Energy problems in Ukraine and Europe take center stage
Energy problems plagued Ukraine and Europe as much of the Russian-occupied region that’s home to a largely crippled nuclear power plant was reported temporarily in blackout Sunday.
Only one of six reactors at the Zaporizhzhia facility was connected to the electricity grid, and Russia’s main pipeline carrying natural gas to Germany remained shut down.
The fighting in Ukraine and related disputes over pipelines lie behind the electricity and natural gas shortfalls that have worsened as Russia’s war in Ukraine, which began on Feb. 24, grinds on for a seventh month.
Both issues will take center stage this week. U.N. nuclear agency inspectors are scheduled to brief the Security Council on Tuesday about their inspection and safeguard visit to the Zaporizhzhia power plant. European Union energy ministers were slated to hold an emergency meeting Friday in Brussels to discuss the bloc’s electricity market, which European Commission President Ursula von der Leyen has said “is no longer operating.”
Much of the Zaporizhzhia region, including the key city of Melitopol, lost power Sunday.
But it was later restored, said Vladimir Rogov, the head of the Russia-installed local administration in Enerhodar, the city where the nuclear power plant is located. To the southwest, power was also out in several parts of the port city of Kherson, according to Russia’s Tass news agency.
While Rogov said no new shelling of the area around the six-reactor Zaporizhzhia plant was reported Sunday, the effects of earlier strikes lingered.
The International Atomic Energy Agency said Saturday that the plant was disconnected from its last main external power line and one reactor was disconnected because of grid restrictions. Another reactor was still operating and producing electricity for cooling and other essential safety functions at the site, as well as externally for households, factories and others through a reserve power line, the IAEA said.
Russian forces have held the Zaporizhzhia facility, Europe’s largest nuclear plant, since early March, with its Ukrainian staff continuing to operate it.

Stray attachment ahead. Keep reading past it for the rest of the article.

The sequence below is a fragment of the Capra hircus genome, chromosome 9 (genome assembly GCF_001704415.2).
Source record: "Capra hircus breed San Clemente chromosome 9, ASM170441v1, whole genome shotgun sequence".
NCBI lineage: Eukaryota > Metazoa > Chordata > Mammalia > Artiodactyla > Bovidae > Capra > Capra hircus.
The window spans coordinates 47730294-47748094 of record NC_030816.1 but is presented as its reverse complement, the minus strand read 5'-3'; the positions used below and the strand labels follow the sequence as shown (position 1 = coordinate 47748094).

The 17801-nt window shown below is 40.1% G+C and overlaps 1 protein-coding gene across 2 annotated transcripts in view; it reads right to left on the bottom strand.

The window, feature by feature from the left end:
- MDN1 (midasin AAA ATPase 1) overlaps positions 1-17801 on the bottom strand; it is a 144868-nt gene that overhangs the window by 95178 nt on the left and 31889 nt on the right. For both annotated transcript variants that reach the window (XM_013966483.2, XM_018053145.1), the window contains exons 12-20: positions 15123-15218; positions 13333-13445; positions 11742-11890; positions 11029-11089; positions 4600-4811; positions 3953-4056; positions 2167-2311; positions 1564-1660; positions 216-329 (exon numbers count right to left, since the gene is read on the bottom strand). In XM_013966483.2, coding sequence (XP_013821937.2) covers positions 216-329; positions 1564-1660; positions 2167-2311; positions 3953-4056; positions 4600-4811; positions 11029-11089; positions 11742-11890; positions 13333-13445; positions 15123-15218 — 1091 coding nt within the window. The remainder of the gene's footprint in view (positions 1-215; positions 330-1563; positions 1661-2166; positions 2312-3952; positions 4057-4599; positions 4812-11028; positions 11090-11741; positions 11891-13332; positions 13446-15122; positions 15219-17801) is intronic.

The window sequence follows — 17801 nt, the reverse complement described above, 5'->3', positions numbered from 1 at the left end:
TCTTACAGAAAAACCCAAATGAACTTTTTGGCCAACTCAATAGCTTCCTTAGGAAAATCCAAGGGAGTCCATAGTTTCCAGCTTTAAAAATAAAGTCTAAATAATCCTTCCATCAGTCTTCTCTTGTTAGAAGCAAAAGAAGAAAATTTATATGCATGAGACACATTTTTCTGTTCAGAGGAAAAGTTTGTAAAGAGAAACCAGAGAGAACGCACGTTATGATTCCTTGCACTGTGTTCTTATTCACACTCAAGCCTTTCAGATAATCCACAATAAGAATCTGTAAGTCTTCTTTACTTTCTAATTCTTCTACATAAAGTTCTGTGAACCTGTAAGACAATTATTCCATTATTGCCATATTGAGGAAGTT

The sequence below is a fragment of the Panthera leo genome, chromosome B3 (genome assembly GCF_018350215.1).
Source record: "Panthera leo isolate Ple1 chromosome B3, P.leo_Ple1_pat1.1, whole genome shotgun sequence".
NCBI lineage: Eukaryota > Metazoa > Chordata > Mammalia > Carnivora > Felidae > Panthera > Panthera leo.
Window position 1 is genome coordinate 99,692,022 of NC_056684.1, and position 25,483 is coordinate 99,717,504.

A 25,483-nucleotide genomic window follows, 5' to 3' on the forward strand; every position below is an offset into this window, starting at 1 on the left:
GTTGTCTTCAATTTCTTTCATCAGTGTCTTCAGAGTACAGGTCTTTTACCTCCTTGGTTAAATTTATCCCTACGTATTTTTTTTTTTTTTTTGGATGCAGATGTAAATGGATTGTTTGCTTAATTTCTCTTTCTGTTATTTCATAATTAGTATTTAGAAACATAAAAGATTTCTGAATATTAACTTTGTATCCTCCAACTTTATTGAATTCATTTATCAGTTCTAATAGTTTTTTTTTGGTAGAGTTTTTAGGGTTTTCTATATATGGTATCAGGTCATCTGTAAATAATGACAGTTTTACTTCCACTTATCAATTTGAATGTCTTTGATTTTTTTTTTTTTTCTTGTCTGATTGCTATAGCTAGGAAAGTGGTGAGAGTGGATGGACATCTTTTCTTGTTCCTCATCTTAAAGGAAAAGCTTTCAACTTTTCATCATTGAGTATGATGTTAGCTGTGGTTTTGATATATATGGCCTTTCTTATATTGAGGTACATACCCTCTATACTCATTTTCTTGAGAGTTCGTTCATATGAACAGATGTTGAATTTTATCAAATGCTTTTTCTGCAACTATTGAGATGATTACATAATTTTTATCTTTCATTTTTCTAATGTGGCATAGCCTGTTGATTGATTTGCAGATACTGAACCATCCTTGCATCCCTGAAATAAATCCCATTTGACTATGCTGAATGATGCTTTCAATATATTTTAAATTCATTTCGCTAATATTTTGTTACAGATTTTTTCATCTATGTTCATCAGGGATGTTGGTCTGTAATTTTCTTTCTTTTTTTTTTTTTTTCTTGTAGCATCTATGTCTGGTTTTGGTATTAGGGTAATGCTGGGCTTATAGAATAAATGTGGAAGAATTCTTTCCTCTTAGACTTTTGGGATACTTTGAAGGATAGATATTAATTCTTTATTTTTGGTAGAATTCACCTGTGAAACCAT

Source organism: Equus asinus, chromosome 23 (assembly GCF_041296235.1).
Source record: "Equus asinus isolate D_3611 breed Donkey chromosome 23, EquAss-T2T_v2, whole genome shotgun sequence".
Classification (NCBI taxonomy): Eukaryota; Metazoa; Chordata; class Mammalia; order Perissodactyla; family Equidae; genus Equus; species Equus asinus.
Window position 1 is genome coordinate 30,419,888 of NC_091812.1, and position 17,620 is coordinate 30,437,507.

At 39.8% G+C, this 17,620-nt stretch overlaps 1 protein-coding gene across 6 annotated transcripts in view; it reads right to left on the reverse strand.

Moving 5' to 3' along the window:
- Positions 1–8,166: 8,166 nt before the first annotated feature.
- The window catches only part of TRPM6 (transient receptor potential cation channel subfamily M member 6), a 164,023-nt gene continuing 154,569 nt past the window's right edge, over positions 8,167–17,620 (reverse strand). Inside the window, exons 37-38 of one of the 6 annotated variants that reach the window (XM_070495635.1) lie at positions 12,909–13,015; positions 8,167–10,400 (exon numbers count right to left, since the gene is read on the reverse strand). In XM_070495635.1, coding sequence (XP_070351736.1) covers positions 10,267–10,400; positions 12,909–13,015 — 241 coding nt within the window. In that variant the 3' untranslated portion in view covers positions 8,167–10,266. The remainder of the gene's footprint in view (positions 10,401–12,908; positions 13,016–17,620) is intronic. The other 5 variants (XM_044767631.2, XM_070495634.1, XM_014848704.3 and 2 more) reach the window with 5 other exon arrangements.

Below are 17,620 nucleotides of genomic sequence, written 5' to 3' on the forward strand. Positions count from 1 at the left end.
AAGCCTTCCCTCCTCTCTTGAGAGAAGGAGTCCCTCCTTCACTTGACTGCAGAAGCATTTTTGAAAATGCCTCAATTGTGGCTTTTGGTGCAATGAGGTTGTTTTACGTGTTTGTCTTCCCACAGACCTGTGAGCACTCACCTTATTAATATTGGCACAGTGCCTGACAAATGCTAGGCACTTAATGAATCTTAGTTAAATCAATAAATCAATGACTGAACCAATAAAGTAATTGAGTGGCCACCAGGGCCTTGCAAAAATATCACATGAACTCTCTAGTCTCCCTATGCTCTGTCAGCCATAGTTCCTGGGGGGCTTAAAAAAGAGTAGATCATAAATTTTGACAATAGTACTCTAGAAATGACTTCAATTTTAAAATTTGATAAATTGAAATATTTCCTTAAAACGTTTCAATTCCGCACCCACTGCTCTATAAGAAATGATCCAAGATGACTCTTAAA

IAEA Director-General Rafael Grossi said he will brief the U.N. Security Council on Tuesday on a mission he led to the plant last week. The 14-member delegation braved gunfire and artillery blasts to reach the plant last Thursday after months of negotiations to enable passage through the fighting’s front lines.
Without blaming either warring side, Grossi said his big concerns are the plant’s physical integrity, its power supply and the staff’s condition.
Europe’s energy picture remained clouded by the war in Ukraine.
Just hours before Russian energy company Gazprom was due to resume natural gas deliveries to Germany through a major pipeline after a three-day stoppage, it announced Friday that it couldn’t do so until oil leaks in turbines are fixed.
That is the latest development in a saga in which Gazprom has advanced technical problems as the reason for reducing gas flows through Nord Stream 1 — explanations that German officials have rejected as a cover for a political power play. Dismissing Gazprom’s latest rationale for the shutdown, Germany’s Siemens Energy — which manufactured turbines the pipeline uses —- said turbine leaks can be fixed while gas continues to flow through the pipeline.
Von der Leyen blamed Russian President Vladimir Putin’s war against Ukraine for Europe’s energy crisis. Before the EU energy ministers’ meeting this coming Friday, she said electricity and natural gas prices should be decoupled and that she supports a price cap on Russian pipeline gas exported to Europe.
Natural gas is one of the main fuels used in electricity generation, and is a major source of Russia’s income, along with oil exports.
On Ukraine’s battlefield, Russian shelling hit the southern Ukraine port city of Mykolaiv during the night, damaging a medical treatment facility, the city’s mayor said Sunday.
Mykolaiv and its surrounding region have been hit daily for weeks. On Saturday, a child was killed and five people were wounded in rocket attacks in the region, Gov. Vitaliy Kim said.
Mykolaiv Mayor Oleksandr Senkevych didn’t report injuries in the overnight attack, which he said also damaged residences. Mykolaiv, which is 30 kilometers (20 miles) upstream from the Black Sea on the Southern Bug River, is a significant port and shipbuilding center.
In Kharkiv, Ukraine’s second-largest city, Russian shelling late Saturday set a large wooden restaurant complex on fire, according to the region’s emergency service. One person was killed and two others were wounded in shelling in the region, Gov. Oleh Syniehubov said.
Pavlo Kyrylenko, governor of the eastern Donetsk region where Russian forces have been trying to take full control, said four people were killed in shelling on Saturday.
Andrew Katell contributed to this story from New York.
Follow the AP’s coverage of the war at https://apnews.com/hub/russia-ukraine